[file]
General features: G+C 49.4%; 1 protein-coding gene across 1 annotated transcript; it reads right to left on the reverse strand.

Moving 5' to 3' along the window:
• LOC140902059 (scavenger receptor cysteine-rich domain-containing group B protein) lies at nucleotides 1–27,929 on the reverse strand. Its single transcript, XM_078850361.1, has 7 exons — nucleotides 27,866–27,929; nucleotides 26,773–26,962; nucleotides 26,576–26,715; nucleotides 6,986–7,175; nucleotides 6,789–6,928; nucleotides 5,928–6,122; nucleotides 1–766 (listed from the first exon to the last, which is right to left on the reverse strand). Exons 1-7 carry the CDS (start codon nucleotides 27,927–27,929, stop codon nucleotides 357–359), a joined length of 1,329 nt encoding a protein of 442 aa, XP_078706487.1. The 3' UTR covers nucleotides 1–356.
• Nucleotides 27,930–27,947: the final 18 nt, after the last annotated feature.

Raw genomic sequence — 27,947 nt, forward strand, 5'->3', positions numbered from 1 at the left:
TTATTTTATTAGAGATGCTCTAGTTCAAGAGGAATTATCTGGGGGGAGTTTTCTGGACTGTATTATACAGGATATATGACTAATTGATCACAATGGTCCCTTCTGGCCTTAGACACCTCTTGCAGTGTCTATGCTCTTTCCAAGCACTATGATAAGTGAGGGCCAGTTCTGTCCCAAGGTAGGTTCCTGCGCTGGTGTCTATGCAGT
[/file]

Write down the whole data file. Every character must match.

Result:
General features: G+C 49.4%; 1 protein-coding gene across 1 annotated transcript; it reads right to left on the reverse strand.

Moving 5' to 3' along the window:
• LOC140902059 (scavenger receptor cysteine-rich domain-containing group B protein) lies at nucleotides 1–27,929 on the reverse strand. Its single transcript, XM_078850361.1, has 7 exons — nucleotides 27,866–27,929; nucleotides 26,773–26,962; nucleotides 26,576–26,715; nucleotides 6,986–7,175; nucleotides 6,789–6,928; nucleotides 5,928–6,122; nucleotides 1–766 (listed from the first exon to the last, which is right to left on the reverse strand). Exons 1-7 carry the CDS (start codon nucleotides 27,927–27,929, stop codon nucleotides 357–359), a joined length of 1,329 nt encoding a protein of 442 aa, XP_078706487.1. The 3' UTR covers nucleotides 1–356.
• Nucleotides 27,930–27,947: the final 18 nt, after the last annotated feature.

Raw genomic sequence — 27,947 nt, forward strand, 5'->3', positions numbered from 1 at the left:
TTATTTTATTAGAGATGCTCTAGTTCAAGAGGAATTATCTGGGGGGAGTTTTCTGGACTGTATTATACAGGATATATGACTAATTGATCACAATGGTCCCTTCTGGCCTTAGACACCTCTTGCAGTGTCTATGCTCTTTCCAAGCACTATGATAAGTGAGGGCCAGTTCTGTCCCAAGGTAGGTTCCTGCGCTGGTGTCTATGCAGT